TL;DR notes from articles I read today.
- Incidents retrospectives are an integral part of any good engineering culture.
- Often, too much focus is on triggers for the incident. The retrospective should instead review the timeline of incidents, remediation items and find owners for the remediation items.
- Retrospectives should be used as an opportunity for deeper analysis into systems (both people and technical) and assumptions that underlie these systems.
- Finding remediation items should be decoupled from the retrospective process. It helps participants to be free in conducting a deeper investigation as they are unburdened from finding any shallow explanations quickly.
- It’s a good practice to lighten up the retrospective template you are using because any template will be unequipped to capture unique characteristics of varied incidents. Also, sticking rigidly to a template means limits open-ended questions that can be quite useful in evolving your systems in the right direction.
Full post here, 6 mins read
- Myth #1 is that you will experience fewer incidents if you implement an observability strategy - Just implementing a strategy has no impact on the number of event occurrences but having it in place means that when a problem arises, you will have enough telemetry data to quickly solve it.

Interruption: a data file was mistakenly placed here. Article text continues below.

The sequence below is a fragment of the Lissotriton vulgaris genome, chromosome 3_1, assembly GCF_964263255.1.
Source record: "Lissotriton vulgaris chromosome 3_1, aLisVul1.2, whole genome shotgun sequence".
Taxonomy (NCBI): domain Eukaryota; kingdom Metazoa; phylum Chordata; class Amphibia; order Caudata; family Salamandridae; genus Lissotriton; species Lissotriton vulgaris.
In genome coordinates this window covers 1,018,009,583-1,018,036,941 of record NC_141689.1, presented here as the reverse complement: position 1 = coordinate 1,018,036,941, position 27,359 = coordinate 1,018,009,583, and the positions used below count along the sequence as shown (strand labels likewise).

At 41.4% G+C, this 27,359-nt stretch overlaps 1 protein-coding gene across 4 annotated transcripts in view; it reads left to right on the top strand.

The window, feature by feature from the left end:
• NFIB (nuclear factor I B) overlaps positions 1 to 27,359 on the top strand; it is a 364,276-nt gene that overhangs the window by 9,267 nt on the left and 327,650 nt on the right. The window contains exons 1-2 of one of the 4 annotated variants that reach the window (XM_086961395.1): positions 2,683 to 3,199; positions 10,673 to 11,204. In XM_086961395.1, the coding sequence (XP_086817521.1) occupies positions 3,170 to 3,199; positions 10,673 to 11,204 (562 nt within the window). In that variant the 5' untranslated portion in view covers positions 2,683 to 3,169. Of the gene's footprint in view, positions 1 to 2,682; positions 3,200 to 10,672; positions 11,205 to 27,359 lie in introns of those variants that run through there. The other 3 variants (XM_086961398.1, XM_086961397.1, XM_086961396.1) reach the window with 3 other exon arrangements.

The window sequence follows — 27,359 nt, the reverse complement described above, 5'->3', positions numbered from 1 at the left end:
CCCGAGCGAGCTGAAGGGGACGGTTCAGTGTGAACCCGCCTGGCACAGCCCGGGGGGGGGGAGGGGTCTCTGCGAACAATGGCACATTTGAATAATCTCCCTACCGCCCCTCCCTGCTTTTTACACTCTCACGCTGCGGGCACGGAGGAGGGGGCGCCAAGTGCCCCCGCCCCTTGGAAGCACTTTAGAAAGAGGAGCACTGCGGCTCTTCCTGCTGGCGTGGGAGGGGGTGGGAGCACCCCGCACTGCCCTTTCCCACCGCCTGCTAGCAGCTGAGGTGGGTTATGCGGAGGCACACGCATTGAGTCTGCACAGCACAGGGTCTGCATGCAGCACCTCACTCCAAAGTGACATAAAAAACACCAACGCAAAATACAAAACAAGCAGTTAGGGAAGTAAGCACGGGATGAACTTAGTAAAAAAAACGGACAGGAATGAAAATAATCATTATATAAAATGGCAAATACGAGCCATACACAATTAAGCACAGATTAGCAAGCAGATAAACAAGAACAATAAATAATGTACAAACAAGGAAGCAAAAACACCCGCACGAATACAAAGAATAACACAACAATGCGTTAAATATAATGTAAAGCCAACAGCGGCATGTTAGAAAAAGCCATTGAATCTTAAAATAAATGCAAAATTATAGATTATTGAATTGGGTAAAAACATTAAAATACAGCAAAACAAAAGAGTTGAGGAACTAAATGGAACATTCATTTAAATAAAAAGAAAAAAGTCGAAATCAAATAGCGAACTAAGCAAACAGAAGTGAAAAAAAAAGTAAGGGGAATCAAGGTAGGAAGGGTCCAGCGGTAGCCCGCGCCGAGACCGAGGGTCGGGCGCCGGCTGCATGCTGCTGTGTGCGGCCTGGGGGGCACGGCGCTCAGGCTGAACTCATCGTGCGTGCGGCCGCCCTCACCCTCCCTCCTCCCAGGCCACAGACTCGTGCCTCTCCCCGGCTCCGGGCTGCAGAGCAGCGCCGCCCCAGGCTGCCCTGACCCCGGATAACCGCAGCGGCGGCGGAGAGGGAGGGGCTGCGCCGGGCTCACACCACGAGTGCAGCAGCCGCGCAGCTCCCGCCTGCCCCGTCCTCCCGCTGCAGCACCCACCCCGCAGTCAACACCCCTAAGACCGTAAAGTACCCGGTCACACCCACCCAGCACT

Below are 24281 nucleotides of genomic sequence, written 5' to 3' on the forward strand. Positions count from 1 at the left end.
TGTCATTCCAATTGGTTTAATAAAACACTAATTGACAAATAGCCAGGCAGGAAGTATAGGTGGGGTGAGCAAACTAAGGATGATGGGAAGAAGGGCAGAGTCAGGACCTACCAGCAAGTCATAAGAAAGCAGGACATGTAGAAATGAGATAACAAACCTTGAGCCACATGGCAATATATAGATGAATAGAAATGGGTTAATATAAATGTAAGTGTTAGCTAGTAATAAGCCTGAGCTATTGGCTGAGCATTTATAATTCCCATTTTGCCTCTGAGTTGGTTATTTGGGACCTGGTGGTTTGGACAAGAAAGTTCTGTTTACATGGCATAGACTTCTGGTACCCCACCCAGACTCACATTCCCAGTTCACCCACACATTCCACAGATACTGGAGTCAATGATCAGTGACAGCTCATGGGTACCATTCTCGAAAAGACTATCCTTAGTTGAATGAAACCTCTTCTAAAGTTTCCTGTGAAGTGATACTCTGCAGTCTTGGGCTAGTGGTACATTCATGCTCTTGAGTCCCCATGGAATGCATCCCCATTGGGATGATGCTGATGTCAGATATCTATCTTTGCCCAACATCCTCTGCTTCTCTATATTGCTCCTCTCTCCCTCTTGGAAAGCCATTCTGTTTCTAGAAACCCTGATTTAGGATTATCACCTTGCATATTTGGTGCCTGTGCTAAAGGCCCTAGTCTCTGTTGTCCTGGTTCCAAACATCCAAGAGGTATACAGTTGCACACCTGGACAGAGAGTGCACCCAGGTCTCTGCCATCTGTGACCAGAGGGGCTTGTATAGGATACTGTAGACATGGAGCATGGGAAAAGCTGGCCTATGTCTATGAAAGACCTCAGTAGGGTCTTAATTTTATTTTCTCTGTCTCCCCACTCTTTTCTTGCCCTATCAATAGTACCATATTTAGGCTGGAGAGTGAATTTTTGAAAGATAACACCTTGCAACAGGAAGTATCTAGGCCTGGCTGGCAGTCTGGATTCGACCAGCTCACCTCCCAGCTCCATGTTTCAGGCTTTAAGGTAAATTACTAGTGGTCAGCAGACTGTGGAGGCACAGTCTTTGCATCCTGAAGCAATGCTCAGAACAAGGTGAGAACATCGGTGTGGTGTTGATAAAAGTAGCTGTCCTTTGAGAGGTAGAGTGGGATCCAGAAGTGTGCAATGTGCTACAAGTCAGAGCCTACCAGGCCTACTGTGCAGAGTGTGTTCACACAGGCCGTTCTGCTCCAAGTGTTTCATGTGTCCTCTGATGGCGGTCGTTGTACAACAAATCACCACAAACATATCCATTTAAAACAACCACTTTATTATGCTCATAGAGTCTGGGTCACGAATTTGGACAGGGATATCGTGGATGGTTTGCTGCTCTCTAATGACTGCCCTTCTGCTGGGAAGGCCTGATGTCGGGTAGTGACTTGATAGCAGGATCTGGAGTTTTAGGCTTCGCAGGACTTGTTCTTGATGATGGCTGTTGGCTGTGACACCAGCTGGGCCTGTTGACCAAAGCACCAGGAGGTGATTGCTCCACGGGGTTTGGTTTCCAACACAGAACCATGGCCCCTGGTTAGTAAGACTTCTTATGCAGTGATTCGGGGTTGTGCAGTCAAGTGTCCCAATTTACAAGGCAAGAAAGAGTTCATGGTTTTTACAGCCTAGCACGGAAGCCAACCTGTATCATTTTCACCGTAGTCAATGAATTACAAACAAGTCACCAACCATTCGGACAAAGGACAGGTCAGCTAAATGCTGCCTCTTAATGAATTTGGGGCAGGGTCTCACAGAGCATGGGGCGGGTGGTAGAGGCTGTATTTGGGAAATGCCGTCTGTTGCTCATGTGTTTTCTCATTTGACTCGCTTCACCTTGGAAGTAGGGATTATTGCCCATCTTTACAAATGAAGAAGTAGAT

- Myth #2 is that getting an observability tool is a good strategy - Having an observability platform is not sufficient on its own. Unless observability becomes core to your engineering efforts your company culture, no tool can help.
- Myth #3 is that implementing observability is cheap. As observability is a core part of any modern tech infrastructure, you should think of your observability budget as a percentage of your overall infrastructure budget. The value derived from a good observability program in terms of efficiency, speed, and customer satisfaction surpasses the costs it incurs.
Full post here, 4 mins read
- You can use sampling APIs by way of instrumentation libraries that let you set sampling strategies or rates. For ex, Go’s runtime.setCPUProfileRate, which lets you set CPU profiling rate.
- Subcomponents of a system may need different sampling strategies, and the decision can be quite subjective: for a low-traffic background job, you might sample every task but for a handler with low latency tolerance, you may need to aggressively downsample if traffic is high, or you might sample only when certain conditions are met.
- Consider making the sampling strategy dynamically configurable, as this can be useful for troubleshooting.
- If collected data tracks a system end to end and the collection spans more than one process, like distributed traces or events, you might want to propagate the sampling decision from parent to child process through the header passed down.
- If collecting data is inexpensive but transferring or storage are, you can collect 100% of the data and apply a filter later to minimize while preserving diversity in the sample, retaining edge cases specifically for debugging.
- Never trust a sampling decision propagated from an external source; it could be a DOS attack.
Full post here, 4 mins read